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The Toyota MR2 Spyder


As far as the United States was concerned, the Mid-engined Runabout (MR) from Toyota was discontinued in 1995.  Sales numbers of the Mark II were going down as the price was going up.  By the end of 1995, partly due to the Yen's risen value, the MR2 Mk II had ballooned to a price of nearly US$40,000.  Instead, Toyota began concentrating on providing passenger cars, light trucks, and, especially, sport-utility vehicles to feed the appetite of the world's largest consumer market for vehicles.  For years, anyone who wanted a decently-priced sports car had to either chose the Mazda Miata, or try to track down a used MR2.  Most manufacturers were introducing sporty coupes to satisfy "sports-minded" drivers.  These were dark days, indeed...


Suddenly, a glimmer of light emerged from the horizon with the introduction of the MR-S Concept vehicle, first shown to the public at the 1999 Tokyo International Motor Show.  However, there was something very different about this car.  There was no roof!  The designer, Tadashi Nakagawa, wanted to create an uncomplicated car that was more about how fun it is to drive and not how fast it can go. The result is a small open top sports car that is as exciting to look at as it is to drive.  Toyota had decided to enter the mid-priced sports car segment again, but this time,  their new car was designed to compete directly against the Number One selling ragtop in history - the Mazda Miata.  Toyota also found their concentration of sedans and "sport-utes" elevated the average age of their customer.  The new Toyota MR2 Spyder, as it was called in the US, was the first product to lighten up Toyota's stodgy image and recapture market share among younger drivers.  The Celica was redesigned and a new product, the Echo, was introduced, as well.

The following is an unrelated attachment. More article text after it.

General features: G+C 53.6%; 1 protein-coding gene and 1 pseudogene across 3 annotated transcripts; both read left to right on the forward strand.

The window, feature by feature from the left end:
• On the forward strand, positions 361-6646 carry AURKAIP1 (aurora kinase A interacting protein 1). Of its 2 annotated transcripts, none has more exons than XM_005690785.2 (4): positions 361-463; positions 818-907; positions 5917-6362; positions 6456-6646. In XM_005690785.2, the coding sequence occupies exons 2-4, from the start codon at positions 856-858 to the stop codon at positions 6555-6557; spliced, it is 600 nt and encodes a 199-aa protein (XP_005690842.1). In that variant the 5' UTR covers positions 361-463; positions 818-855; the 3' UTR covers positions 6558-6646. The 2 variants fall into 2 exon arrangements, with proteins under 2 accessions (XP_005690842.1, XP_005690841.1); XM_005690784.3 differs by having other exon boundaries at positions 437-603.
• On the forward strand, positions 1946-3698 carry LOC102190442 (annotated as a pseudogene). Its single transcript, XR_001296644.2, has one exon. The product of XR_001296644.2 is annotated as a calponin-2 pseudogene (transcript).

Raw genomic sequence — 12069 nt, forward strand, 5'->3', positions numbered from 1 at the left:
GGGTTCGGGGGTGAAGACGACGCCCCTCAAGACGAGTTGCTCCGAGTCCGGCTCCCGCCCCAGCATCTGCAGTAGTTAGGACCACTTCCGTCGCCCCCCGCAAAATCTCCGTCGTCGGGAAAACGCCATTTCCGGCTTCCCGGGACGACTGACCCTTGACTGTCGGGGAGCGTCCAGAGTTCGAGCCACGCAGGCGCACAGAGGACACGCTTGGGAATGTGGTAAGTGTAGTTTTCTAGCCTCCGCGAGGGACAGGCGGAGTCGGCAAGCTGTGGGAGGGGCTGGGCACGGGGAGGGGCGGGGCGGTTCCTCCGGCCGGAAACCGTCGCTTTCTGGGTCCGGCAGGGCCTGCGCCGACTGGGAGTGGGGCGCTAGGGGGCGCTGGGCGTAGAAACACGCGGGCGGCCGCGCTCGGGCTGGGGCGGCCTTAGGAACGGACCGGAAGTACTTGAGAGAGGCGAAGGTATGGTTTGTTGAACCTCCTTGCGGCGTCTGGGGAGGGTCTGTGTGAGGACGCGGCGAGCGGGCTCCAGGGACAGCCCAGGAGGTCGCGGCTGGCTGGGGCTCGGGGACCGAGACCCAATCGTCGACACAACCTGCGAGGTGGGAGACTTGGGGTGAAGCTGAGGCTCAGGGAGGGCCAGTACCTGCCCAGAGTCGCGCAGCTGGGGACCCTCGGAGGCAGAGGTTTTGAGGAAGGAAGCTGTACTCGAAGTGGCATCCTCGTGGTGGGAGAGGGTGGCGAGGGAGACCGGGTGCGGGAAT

1999 Tokyo International Motor Show

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As the third generation vehicle in the MR-series (Mark III), the new MR-S (as it's known in Japan) shared the mid-engined, rear drive configuration as the Mark I and Mark II.   The weight was pared down to just under 2,200 pounds and the car was given the engine of the new 6th generation Celica GT, rated at 138 hp.   The MR-S began it's release in Japan in the latter part of the summer of 1999, and hit US shores in March of 2000.  The car was only available in one model only (designated a "monospec" configuration) in the US and Europe, while the Japanese vehicle had 3 different versions - the "B", "Standard", and the "S" (equipped the same as the US version).  The "V" was introduced in 2001.

Japanese B, Standard, and S versions

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For model year 2003, Toyota introduced two new colors, Silver Streak Mica and Paradise Blue Metallic, while Liquid Silver Metallic was retired.  They also revised the front and rear fascias, painted the side air intakes, redesigned the headlights, taillights, interior gauge faces, and seats, and changed the rear wheel size to 16".  Rumors began that 2004 would be the last year the Spyder was imported into the United States due to less than stellar sales results.  Of course, Toyota's goal was to import only 5,000 a year.  For the United States, importing was halted at the end of the 2005 MY.  As of 2006, the Spyder was being sold in Europe, Australia, and Japan.



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Read the Press release for the US market here

Read the story behind the making of the Toyota MR2 Spyder here


Early Pictures


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The factory in Tsutsumi, Japan


Name of Assembly Plant Products produced Date established Site area
Bldg. area
Number of employees
Central Motor Co., Ltd. Raum, Allex, Corolla Runx, bB, MR-S 1950 335 50 1,027
© 2007 DaSpyda Productions